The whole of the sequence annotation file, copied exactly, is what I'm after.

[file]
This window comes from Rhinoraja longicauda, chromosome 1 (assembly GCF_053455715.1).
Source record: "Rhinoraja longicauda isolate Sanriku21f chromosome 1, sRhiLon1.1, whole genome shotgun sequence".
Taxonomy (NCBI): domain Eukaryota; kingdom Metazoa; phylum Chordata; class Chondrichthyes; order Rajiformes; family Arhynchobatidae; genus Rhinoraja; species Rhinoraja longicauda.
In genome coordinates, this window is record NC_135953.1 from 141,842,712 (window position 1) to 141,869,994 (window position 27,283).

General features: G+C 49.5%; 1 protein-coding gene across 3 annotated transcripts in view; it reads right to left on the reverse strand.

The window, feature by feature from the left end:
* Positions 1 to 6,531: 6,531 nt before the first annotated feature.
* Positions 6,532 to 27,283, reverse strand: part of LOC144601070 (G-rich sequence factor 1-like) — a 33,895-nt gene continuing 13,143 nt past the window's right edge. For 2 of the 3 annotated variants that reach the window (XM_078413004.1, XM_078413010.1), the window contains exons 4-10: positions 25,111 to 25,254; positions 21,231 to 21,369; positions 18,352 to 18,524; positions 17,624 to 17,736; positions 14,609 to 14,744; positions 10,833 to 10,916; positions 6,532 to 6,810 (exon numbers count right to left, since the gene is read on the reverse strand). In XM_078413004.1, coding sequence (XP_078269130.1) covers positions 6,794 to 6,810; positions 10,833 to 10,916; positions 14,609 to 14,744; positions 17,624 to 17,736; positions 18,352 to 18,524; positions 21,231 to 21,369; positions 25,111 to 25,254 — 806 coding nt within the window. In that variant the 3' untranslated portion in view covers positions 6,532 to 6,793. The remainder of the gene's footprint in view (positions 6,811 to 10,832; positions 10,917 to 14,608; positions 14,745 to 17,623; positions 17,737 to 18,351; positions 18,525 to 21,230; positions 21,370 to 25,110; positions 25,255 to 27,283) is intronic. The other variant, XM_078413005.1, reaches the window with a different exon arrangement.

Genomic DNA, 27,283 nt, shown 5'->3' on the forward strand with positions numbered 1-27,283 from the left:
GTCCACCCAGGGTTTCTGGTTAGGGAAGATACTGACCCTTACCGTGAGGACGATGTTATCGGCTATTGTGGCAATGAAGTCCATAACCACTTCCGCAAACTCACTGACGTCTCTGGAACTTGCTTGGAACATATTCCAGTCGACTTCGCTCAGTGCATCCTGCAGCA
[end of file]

This window comes from Rhinoraja longicauda, chromosome 1 (assembly GCF_053455715.1).
Source record: "Rhinoraja longicauda isolate Sanriku21f chromosome 1, sRhiLon1.1, whole genome shotgun sequence".
Taxonomy (NCBI): domain Eukaryota; kingdom Metazoa; phylum Chordata; class Chondrichthyes; order Rajiformes; family Arhynchobatidae; genus Rhinoraja; species Rhinoraja longicauda.
In genome coordinates, this window is record NC_135953.1 from 141,842,712 (window position 1) to 141,869,994 (window position 27,283).

General features: G+C 49.5%; 1 protein-coding gene across 3 annotated transcripts in view; it reads right to left on the reverse strand.

The window, feature by feature from the left end:
* Positions 1 to 6,531: 6,531 nt before the first annotated feature.
* Positions 6,532 to 27,283, reverse strand: part of LOC144601070 (G-rich sequence factor 1-like) — a 33,895-nt gene continuing 13,143 nt past the window's right edge. For 2 of the 3 annotated variants that reach the window (XM_078413004.1, XM_078413010.1), the window contains exons 4-10: positions 25,111 to 25,254; positions 21,231 to 21,369; positions 18,352 to 18,524; positions 17,624 to 17,736; positions 14,609 to 14,744; positions 10,833 to 10,916; positions 6,532 to 6,810 (exon numbers count right to left, since the gene is read on the reverse strand). In XM_078413004.1, coding sequence (XP_078269130.1) covers positions 6,794 to 6,810; positions 10,833 to 10,916; positions 14,609 to 14,744; positions 17,624 to 17,736; positions 18,352 to 18,524; positions 21,231 to 21,369; positions 25,111 to 25,254 — 806 coding nt within the window. In that variant the 3' untranslated portion in view covers positions 6,532 to 6,793. The remainder of the gene's footprint in view (positions 6,811 to 10,832; positions 10,917 to 14,608; positions 14,745 to 17,623; positions 17,737 to 18,351; positions 18,525 to 21,230; positions 21,370 to 25,110; positions 25,255 to 27,283) is intronic. The other variant, XM_078413005.1, reaches the window with a different exon arrangement.

Genomic DNA, 27,283 nt, shown 5'->3' on the forward strand with positions numbered 1-27,283 from the left:
GTCCACCCAGGGTTTCTGGTTAGGGAAGATACTGACCCTTACCGTGAGGACGATGTTATCGGCTATTGTGGCAATGAAGTCCATAACCACTTCCGCAAACTCACTGACGTCTCTGGAACTTGCTTGGAACATATTCCAGTCGACTTCGCTCAGTGCATCCTGCAGCA